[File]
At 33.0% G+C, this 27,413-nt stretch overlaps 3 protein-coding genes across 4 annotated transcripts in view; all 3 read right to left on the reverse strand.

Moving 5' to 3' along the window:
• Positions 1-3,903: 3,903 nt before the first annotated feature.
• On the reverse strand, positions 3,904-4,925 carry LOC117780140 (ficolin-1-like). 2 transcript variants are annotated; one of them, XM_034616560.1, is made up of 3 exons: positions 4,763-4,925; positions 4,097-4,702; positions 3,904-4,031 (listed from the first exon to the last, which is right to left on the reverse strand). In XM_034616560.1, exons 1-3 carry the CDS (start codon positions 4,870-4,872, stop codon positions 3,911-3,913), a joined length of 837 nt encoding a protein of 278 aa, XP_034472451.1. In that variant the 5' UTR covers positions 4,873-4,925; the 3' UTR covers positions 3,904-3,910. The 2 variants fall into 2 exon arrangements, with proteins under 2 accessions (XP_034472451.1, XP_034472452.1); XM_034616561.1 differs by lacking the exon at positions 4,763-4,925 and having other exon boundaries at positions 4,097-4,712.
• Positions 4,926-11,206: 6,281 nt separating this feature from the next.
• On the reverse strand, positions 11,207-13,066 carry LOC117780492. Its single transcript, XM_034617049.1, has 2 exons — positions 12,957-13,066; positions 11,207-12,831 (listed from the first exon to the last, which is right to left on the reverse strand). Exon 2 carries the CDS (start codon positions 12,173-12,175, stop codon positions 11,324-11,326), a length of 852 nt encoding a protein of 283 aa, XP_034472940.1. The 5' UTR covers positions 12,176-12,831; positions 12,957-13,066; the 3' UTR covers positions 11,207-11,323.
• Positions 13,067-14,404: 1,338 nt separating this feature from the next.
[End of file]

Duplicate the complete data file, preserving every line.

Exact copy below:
At 33.0% G+C, this 27,413-nt stretch overlaps 3 protein-coding genes across 4 annotated transcripts in view; all 3 read right to left on the reverse strand.

Moving 5' to 3' along the window:
• Positions 1-3,903: 3,903 nt before the first annotated feature.
• On the reverse strand, positions 3,904-4,925 carry LOC117780140 (ficolin-1-like). 2 transcript variants are annotated; one of them, XM_034616560.1, is made up of 3 exons: positions 4,763-4,925; positions 4,097-4,702; positions 3,904-4,031 (listed from the first exon to the last, which is right to left on the reverse strand). In XM_034616560.1, exons 1-3 carry the CDS (start codon positions 4,870-4,872, stop codon positions 3,911-3,913), a joined length of 837 nt encoding a protein of 278 aa, XP_034472451.1. In that variant the 5' UTR covers positions 4,873-4,925; the 3' UTR covers positions 3,904-3,910. The 2 variants fall into 2 exon arrangements, with proteins under 2 accessions (XP_034472451.1, XP_034472452.1); XM_034616561.1 differs by lacking the exon at positions 4,763-4,925 and having other exon boundaries at positions 4,097-4,712.
• Positions 4,926-11,206: 6,281 nt separating this feature from the next.
• On the reverse strand, positions 11,207-13,066 carry LOC117780492. Its single transcript, XM_034617049.1, has 2 exons — positions 12,957-13,066; positions 11,207-12,831 (listed from the first exon to the last, which is right to left on the reverse strand). Exon 2 carries the CDS (start codon positions 12,173-12,175, stop codon positions 11,324-11,326), a length of 852 nt encoding a protein of 283 aa, XP_034472940.1. The 5' UTR covers positions 12,176-12,831; positions 12,957-13,066; the 3' UTR covers positions 11,207-11,323.
• Positions 13,067-14,404: 1,338 nt separating this feature from the next.